Il Passaggio della Linea (2007)
The debut documentary film of the Italian director Pietro Marcello is a nocturnal train journey collage through the Italian landscape.
Pietro Marcello is one of the most promising Italian documentarists of his generation. He started working as assistant director since the early 2000s but he gained acknowledgement in 2009 with his sophomore dramatized documentary La Bocca del Lupo (The Mouth of the Wolf). His debut documentary film Il Passaggio della Linea (2007) has been a lesser known work due to the limited international distribution that had when it was released. The inspiration of the title is from a work by the Belgian writer Georges Simeon, Le Passage de la Ligne, and a phrase of it opens the film. Il Passaggio della Linea has participated at the 64th Venice Film Festival, in the section Orizzonti Doc and won a Special Mention, it was also nominated as best documentary at the 2008 David di Donatello awards.
Night express trains are passing through the Italian landscape. Familiar faces are the usual passengers of these routes. Their journeys are not simply another way of transportation. Their journeys are parts of their unique lives. People that have or have not a common past are solemnly connected through the rails of these night trains. Taking the railroad from Bolzano to Rome, from Venice to Lecce, from Naples to Milan or from Palermo to Turin are some of the ways to cut through Italy during the night. Every passenger has a story to share, a remembrance of his life, a hidden thought, or even a wish for his future. It is always easier to share when you can move fast but you can stay still at the same time. A band wagon could become a place for confessions, discussions, conflicts or just sleep. The movement of the train can always be relaxing.
Pietro Marcello decides to abandon any form of linear narration and he prefers to focus, sometimes in a friendly way, on the lives of the travelers. The director doesn’t simply observe them behind the camera, he is talking to them and he is sitting near them, he is just another passenger and more importantly he helps the viewer to become one too. We are all part of this long nightly journey. The beautiful scenery of the coastal Italian route is blended with the obscurity of the night trains. The familiar mechanical “silence” of the train breaks only by vivid discussions. No one is there for leisure and they all look at least troubled. Some of them are the people that should remain hidden and must live and move through the night. In a way these old express trains have become the most democratic way of transportation and hence the most economic. Quoting Springsteen these trains could carry anyone, from saints to sinners, from losers to winners and from workers to criminals. They are part of an obscure society and this voyage is not just another transport. For some this is their only escape and for others the train is their only home. With roughly 300 euros per year you can easily buy out your freedom in dreaming and unlimited traveling.
Il Passaggio della Linea is a documentary that cannot be precisely described, especially to someone who hasn’t tried yet the uniqueness of the lonely long train travel. This is a deep emotional experience that could have an unmatched personal impact to anyone individually. Generally it is really hard to capture the strangely congested freedom that a train could offer. Marcello though masters that part in a seemingly simple way. From a pure technical point of view the director just pairs the external long shots with the internal close-ups but it is not that easy. The precision in his direction offers an exemplary vividly realistic approach of a train journey which could literally stimulate all of your senses. Your eyes can be at the same time concentrated to the band wagon’s limited free spaces but also follow the great wide openness that only a train window can offer. You can smell the old train’s odor of the grease and of the bad leather but simultaneously you can breathe the fresh cold breeze from the nearby forest. And of course you can hear and feel the well-known noise of the train’s brakes but also be hypnotized by the repetitive sound of the rails passing while you’re traveling.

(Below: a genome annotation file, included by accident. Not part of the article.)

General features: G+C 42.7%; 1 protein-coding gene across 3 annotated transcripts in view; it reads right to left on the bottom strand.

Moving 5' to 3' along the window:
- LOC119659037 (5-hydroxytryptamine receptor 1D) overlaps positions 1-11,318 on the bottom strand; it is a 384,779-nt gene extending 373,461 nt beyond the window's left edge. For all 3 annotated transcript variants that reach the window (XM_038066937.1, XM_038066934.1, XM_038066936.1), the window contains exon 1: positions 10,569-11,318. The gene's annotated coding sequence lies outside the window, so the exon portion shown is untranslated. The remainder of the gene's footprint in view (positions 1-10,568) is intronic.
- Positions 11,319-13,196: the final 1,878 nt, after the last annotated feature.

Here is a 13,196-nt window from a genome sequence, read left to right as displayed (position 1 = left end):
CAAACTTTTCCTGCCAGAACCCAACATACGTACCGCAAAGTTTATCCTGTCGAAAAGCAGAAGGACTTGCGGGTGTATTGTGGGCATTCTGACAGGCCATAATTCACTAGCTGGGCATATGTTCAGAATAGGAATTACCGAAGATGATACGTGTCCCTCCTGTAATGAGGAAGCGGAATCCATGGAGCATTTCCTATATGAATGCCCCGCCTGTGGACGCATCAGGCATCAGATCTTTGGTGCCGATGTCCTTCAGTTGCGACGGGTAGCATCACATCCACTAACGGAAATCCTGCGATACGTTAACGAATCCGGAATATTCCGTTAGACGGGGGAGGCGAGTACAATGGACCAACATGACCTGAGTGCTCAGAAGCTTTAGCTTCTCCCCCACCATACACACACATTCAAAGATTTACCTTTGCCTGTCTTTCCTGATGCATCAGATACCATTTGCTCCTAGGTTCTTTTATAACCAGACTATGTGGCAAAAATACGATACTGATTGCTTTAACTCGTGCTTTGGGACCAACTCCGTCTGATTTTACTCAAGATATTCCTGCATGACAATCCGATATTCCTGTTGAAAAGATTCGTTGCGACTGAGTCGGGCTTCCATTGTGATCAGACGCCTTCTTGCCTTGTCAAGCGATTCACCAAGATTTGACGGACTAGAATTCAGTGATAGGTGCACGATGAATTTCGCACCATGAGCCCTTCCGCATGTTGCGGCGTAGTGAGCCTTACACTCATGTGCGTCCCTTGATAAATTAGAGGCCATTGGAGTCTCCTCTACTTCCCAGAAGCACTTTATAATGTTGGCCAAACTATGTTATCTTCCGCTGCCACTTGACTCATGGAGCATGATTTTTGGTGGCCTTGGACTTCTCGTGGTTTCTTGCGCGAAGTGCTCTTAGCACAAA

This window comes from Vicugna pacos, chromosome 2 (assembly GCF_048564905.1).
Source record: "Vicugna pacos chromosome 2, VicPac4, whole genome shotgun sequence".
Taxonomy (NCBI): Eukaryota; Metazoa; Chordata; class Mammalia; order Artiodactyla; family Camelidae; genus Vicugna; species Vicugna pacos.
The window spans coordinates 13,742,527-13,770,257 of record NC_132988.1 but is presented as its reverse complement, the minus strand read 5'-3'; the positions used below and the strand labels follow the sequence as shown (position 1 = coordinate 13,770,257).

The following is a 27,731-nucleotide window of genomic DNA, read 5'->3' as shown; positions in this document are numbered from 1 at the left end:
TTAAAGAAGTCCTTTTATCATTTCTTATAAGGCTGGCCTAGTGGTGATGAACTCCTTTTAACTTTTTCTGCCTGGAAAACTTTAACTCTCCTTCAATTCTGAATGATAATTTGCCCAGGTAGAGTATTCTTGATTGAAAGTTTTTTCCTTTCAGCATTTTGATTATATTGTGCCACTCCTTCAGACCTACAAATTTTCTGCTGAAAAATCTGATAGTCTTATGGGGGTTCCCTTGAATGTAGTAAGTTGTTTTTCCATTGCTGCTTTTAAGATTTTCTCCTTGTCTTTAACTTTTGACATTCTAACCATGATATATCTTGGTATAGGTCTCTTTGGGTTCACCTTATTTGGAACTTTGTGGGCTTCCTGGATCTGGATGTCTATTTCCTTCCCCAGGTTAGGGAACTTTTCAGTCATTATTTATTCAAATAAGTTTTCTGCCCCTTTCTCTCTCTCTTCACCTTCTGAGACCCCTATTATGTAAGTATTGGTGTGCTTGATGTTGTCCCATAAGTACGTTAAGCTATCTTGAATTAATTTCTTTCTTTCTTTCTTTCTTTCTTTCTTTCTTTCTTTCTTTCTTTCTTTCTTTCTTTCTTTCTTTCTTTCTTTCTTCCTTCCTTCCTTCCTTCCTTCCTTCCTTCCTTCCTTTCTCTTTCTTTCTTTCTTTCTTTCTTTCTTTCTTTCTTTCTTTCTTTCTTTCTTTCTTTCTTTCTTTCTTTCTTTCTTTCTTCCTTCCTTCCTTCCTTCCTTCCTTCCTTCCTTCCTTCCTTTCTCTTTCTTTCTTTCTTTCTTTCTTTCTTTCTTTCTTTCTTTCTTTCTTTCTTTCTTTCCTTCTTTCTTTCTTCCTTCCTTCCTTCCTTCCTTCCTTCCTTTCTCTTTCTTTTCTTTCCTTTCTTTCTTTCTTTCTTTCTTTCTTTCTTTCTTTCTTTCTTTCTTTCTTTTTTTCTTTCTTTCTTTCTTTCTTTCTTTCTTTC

If someone doesn’t know the director’s relationship and admiration of the Russian cinema then this documentary is an exceptional surprise. The trains have always been an inspiration and obsession for the Russians and Marcello is also following that path. His camera movements and his fragile balance between the poetic nostalgia for the journey and the extremely realistic introspection are details that make this documentary a true revelation. As Giuliano Vivaldi mentioned in his post, on Marcello’s Russian influences, the documentary was selected by Aleksandr Sokurov to be shown to his students in Nalchik as an example of how to treat reality in documentary cinema.
Pietro Marcello touches every aspect of Il Passaggio della Linea. He is observing the people that are aboard. He is listening to the monotonous and similar announcement of each train station. He is also feeling lonesome in these trains. It is unique that Marcello makes a truly personal film but also gives to his viewers, to us, the space and the time in order to (re)create our memories. We can also be alone in this hour-long trip across Italy that starts at night and ends, by the sounds of Alfred Schnittke’s Requiem, during the early hours of the morning. The departure and the arrival stations are unknown but after all we don’t need them since we will always remain passengers of our personal night trains.